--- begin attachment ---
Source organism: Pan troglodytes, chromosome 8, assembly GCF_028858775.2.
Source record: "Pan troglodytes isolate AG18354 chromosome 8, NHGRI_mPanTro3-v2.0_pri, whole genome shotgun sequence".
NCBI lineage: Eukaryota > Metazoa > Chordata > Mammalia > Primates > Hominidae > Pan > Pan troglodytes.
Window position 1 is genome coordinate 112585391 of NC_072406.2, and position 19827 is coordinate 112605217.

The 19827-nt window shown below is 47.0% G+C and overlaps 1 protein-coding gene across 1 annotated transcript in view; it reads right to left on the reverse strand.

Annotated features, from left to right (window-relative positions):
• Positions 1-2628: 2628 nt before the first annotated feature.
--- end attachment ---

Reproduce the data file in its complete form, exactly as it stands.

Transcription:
Source organism: Pan troglodytes, chromosome 8, assembly GCF_028858775.2.
Source record: "Pan troglodytes isolate AG18354 chromosome 8, NHGRI_mPanTro3-v2.0_pri, whole genome shotgun sequence".
NCBI lineage: Eukaryota > Metazoa > Chordata > Mammalia > Primates > Hominidae > Pan > Pan troglodytes.
Window position 1 is genome coordinate 112585391 of NC_072406.2, and position 19827 is coordinate 112605217.

The 19827-nt window shown below is 47.0% G+C and overlaps 1 protein-coding gene across 1 annotated transcript in view; it reads right to left on the reverse strand.

Annotated features, from left to right (window-relative positions):
• Positions 1-2628: 2628 nt before the first annotated feature.